March 2, 2023

Commentary: Maine needs more high schoolers to pursue higher education – Portland Press Herald

A shortage of teachers leads to a shortage of college students. A shortage of college students leads to a shortage of teachers. We must break this dangerous cycle.

By Joseph W. McDonnell — Special to the Press Herald  |  March 2, 2023

The French philosopher Auguste Comte is credited as once declaring “demography is destiny.” It’s a statement that should sound alarm bells for Maine, with its growing older population and declining number of younger people. Maine high schools graduated 13,170 students in 2013, and are projected to graduate only 11,180 in 2027, a 15.1% decline.

To compound the problem, 45% of these high school graduates do not pursue any form of higher education. Maine will not only have fewer people to replace its current workforce but fewer with the education to contribute to a society that depends on people with more, not less, education.

These statistics explain why Maine’s higher educational institutions are experiencing a drop in enrollment. Maine’s seven public universities, seven community colleges and a handful of private institutions compete for a dwindling number of students.

The decline in higher education enrollment comes not just from demographics but also from the crisis in K-12 education that serves as the pipeline into higher education. During the COVID-19 pandemic, many teachers retired or left teaching, and up to 44% of new teachers leave the profession within five years. School districts are struggling to replace this loss with qualified replacements, which has left students unprepared and uninterested in continuing their education.

While the University of Maine at Farmington has suffered more from this trend than any other university in Maine, no university could better provide the solution to the shortage of K-12 teachers than Farmington.

Farmington has maintained its reputation over its 159-year history for producing high-quality teachers. Today, its graduates teach in school districts throughout the state and have inspired many of the university’s current students to pursue higher education.

Training high quality teachers is a labor-intensive process, best done in small face-to-face classes with close teacher-student interaction and long practicum hours in K-12 classrooms. Future teachers require a thorough grounding in English, math, history and science, subjects they will teach to K-12 students. And they need to study psychology and human relationships to motivate students to love learning and develop the intellectual and social habits to become productive members of society.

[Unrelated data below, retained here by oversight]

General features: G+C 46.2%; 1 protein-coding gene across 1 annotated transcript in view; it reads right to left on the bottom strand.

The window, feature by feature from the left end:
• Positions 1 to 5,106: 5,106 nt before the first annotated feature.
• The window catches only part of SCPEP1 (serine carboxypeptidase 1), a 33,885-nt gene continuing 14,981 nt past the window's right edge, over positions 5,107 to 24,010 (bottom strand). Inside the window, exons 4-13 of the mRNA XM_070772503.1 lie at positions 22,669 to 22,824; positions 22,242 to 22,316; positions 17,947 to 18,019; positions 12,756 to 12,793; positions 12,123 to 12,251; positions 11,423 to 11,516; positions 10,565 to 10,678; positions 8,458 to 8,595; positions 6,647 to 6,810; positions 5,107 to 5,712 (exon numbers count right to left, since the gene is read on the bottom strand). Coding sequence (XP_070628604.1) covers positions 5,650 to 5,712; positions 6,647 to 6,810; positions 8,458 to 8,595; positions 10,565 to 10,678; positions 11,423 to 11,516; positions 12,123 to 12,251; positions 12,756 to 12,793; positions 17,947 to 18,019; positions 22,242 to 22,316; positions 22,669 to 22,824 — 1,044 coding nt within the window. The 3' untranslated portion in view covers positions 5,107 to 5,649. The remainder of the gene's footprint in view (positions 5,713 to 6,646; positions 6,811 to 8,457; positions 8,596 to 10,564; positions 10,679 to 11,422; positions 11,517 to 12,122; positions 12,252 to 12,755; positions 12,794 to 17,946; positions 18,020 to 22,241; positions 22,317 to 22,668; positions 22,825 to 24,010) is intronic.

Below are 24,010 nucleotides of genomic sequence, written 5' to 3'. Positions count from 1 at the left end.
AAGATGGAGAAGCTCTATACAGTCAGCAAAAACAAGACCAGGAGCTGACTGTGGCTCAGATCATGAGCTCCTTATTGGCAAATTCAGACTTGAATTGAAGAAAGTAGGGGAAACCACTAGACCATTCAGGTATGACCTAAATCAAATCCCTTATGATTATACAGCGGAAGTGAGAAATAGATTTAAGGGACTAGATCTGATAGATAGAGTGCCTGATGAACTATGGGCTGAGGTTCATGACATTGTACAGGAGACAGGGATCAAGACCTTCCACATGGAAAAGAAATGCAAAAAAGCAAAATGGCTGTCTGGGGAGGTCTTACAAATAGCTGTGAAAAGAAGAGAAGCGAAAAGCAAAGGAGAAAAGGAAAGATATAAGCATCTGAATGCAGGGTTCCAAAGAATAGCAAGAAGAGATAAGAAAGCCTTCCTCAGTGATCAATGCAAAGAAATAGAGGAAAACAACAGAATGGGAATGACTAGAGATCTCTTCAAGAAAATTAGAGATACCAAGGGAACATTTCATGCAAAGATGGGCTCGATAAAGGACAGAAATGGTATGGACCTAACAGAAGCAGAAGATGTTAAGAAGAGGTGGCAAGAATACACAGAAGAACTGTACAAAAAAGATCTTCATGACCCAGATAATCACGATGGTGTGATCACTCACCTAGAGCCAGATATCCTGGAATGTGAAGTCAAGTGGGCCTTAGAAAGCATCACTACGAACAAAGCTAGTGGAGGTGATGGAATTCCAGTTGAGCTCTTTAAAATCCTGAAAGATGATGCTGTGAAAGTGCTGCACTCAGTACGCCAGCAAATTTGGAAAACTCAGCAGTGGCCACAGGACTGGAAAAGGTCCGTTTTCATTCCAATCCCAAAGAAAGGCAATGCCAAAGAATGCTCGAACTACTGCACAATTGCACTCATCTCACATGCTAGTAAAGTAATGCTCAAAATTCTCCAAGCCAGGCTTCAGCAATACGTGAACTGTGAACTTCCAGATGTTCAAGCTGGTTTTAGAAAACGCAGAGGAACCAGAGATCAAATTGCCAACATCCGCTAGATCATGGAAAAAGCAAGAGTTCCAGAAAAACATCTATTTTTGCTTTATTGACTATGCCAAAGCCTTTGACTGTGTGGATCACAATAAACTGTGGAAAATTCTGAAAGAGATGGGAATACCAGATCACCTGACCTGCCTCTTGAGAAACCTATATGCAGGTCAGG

Today, only one-third of Farmington’s students are preparing to be teachers just when the state needs more teachers with a high-quality education and hands-on training to equip them to succeed in an increasingly challenging profession. The other two-thirds of Farmington’s students value the university’s style of education as preparation for careers in science, business, law and human service.

After two years of COVID-related disruption, high school graduates could use a high-engagement type of education. Employers value the skills Farmington instills in its students – creativity, communication, problem solving, critical thinking and social interaction.

Farmington has paid the price for the demographic decline. Its enrollment has dropped 40% over the last 10 years, which put the university’s budget in deficit. Last year, six faculty members took a retirement incentive, and eight others were laid off. To address its fiscal challenges, Farmington is expanding into new markets to win back enrollment; launching more graduate programs; launching online programs for adults completing their degrees, and making possible a smooth transition for community college graduates to a Farmington education.

In pursuing new markets, Farmington will remain true to its fundamental belief that education is a social experience and that students learn to become productive citizens and professionals through engagement with caring teachers and fellow students.

Demography does not have to dictate Maine’s destiny, but it will become its destiny if the state does not get more of its high school graduates to pursue additional education. And that will not happen until the state addresses the crisis in K-12 education, starting with quality programs for new teachers. Farmington has the capacity to train the state’s provisional teachers and more prospective teachers. Directing funds at such an effort would be a win-win solution for students and for Maine’s future.

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